Period: Late Triassic

Family: Herrerasauridae

Location: South America (Argentina)

Length: 10 feet (3 meters)

This carnivore weighed perhaps 500 pounds and stood about four feet tall at the shoulders. Herrerasaurus was one of the dominant theropods of the Late Triassic of South America. The skull is unknown, but the other parts of the skeleton show that Herrerasaurus was a meat-eater that had muscular jaws, cutting teeth, and claws on the front feet. The pubis of Herrerasaurus is unusual; it looks much like the pelvis of later ornithischian dinosaurs. Herrerasaurus may be close to the ancestry of several major groups of dinosaurs.

Herrerasaurus lived among groves of ferns and tall conifer trees in a cool, moist habitat. It probably captured small animals by ambush and surprise. Its prey included rhynchosaurs, thecodont reptiles, and other early dinosaurs.

Herrerasaurus lived around 230 million years ago, when dinosaurs first appeared in the Triassic Period but were not yet dominant. These earliest dinosaurs were all small predators, like Coelophysis in North America. They competed with more powerful nondinosaur carnivores for food, including the rauisuchids, some of which were like huge crocodiles. Larger predators ate Herrerasaurus and other small dinosaurs.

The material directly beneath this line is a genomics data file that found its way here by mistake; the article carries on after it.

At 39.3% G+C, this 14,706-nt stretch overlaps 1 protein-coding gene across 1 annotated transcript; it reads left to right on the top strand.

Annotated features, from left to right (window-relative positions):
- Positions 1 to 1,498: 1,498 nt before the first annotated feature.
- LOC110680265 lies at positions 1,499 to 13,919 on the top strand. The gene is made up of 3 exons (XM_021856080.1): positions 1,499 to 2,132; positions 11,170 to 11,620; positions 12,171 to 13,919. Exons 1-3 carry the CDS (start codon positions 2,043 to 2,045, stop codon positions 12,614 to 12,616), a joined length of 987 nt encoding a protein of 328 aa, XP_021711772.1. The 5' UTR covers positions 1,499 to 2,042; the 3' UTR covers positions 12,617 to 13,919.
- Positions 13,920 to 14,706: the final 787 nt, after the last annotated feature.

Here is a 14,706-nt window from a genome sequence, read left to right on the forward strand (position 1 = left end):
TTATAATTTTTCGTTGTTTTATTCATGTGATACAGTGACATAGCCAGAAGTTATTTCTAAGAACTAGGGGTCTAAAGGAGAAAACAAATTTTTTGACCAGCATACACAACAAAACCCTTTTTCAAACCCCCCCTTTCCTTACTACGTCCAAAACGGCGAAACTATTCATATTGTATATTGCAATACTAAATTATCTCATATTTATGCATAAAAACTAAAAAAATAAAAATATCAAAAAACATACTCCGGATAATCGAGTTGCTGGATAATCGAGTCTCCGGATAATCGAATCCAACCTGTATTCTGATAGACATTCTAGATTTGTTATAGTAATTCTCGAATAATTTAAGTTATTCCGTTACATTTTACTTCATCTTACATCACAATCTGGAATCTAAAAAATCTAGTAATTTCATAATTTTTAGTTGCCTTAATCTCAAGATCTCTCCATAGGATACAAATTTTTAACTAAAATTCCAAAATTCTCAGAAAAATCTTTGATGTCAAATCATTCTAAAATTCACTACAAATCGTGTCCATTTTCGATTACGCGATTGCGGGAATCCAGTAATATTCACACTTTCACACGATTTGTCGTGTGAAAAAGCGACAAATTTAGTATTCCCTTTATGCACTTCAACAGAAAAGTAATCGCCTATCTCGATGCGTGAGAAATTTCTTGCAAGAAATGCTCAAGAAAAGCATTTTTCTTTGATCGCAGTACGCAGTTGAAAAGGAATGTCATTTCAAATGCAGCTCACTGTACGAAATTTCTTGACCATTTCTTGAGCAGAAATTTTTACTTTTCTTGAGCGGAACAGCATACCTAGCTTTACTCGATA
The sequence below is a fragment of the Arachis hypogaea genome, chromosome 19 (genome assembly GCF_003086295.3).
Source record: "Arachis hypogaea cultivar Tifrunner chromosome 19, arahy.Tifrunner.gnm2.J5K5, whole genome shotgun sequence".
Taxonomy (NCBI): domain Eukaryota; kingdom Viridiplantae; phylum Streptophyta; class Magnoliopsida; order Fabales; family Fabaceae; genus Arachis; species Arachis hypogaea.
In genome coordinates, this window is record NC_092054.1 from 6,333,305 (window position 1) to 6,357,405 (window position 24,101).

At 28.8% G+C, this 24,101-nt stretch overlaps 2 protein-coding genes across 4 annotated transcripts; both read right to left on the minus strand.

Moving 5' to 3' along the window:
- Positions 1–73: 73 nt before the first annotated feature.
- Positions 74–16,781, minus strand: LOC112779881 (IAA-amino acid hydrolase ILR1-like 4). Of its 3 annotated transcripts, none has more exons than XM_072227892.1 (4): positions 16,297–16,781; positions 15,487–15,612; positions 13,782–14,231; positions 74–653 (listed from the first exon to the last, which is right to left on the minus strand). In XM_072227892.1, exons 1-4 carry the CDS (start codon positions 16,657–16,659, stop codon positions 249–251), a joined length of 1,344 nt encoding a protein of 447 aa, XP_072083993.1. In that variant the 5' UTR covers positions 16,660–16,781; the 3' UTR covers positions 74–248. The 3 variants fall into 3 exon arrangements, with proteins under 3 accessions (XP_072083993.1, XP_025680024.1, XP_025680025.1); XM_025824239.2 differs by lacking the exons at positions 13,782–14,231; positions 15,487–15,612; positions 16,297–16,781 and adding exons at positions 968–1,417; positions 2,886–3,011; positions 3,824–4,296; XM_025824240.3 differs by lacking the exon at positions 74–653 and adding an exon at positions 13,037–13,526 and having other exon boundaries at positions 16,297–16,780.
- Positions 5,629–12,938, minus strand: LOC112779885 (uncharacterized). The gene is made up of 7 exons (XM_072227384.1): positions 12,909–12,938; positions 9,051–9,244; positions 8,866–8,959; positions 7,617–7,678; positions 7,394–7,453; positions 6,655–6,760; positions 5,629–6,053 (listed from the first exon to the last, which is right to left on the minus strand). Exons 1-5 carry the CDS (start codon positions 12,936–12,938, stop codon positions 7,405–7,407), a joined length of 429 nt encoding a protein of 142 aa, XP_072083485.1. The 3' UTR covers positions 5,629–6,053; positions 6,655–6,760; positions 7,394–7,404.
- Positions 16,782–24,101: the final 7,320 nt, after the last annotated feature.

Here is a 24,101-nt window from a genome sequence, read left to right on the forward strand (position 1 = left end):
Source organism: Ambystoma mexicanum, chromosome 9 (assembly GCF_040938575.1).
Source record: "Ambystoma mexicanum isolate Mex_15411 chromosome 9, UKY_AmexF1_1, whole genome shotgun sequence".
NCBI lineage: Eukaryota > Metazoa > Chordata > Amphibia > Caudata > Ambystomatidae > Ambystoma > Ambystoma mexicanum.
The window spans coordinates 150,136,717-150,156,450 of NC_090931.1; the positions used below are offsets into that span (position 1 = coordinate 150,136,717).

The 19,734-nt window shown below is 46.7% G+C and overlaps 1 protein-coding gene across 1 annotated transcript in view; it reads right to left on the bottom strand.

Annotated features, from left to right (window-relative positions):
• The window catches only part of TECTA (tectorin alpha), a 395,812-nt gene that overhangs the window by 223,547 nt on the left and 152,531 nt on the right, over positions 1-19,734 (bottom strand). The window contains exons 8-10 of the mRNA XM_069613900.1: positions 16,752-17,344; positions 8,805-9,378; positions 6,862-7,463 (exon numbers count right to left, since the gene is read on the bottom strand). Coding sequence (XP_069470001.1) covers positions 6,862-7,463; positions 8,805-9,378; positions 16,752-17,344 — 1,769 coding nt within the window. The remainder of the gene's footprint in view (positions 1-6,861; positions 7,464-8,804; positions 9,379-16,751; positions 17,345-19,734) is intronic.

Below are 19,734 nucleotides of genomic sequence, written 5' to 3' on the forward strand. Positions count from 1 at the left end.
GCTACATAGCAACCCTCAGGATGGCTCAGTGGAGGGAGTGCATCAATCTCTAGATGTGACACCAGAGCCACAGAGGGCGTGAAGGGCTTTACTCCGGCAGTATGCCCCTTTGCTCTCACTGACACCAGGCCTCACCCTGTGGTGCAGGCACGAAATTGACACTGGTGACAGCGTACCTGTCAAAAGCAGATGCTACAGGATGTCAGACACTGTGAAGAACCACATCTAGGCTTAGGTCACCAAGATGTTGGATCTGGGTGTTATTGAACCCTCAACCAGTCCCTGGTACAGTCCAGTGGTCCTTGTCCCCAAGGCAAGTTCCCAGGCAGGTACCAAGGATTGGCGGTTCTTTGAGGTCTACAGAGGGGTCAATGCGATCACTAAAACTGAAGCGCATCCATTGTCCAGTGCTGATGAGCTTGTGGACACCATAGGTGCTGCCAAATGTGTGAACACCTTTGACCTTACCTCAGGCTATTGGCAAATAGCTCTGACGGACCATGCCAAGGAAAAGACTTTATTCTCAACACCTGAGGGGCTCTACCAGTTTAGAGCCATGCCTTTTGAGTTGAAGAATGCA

Herrerasaurus represents the roots of dinosaur evolution. It cannot be classified as either a Saurischia or Ornithischia. This early and very primitive dinosaur had four toes on its back feet. This separates it from other meat-eating dinosaurs, which had three toes. It was advanced in other ways, however. Its pelvis and vertebrae (back bones) were similar to the advanced theropods of the Jurassic and the Cretaceous Periods.

Staurikosaurus, which some paleontologists place in the same family with Herrerasaurus, also had four toes on its back feet. Herrerasaurus was slightly more advanced in the hips, however, showing that it may be an ancestor that led to the prosauropod dinosaurs.

Herrerasaurus is known best from the Ischigualasto Formation in the Valle de la Luna (Valley of the Moon) National Park in San Juan, Argentina. A goat farmer, Victorino Herrera, found the skeleton and the dinosaur was named after him. The barren landscape has hills of red, purple, green, and tan shale. It is similar to the landscape in the Petrified Forest National Park in Arizona, where the Chinle Formation of about the same age has produced similar dinosaurs.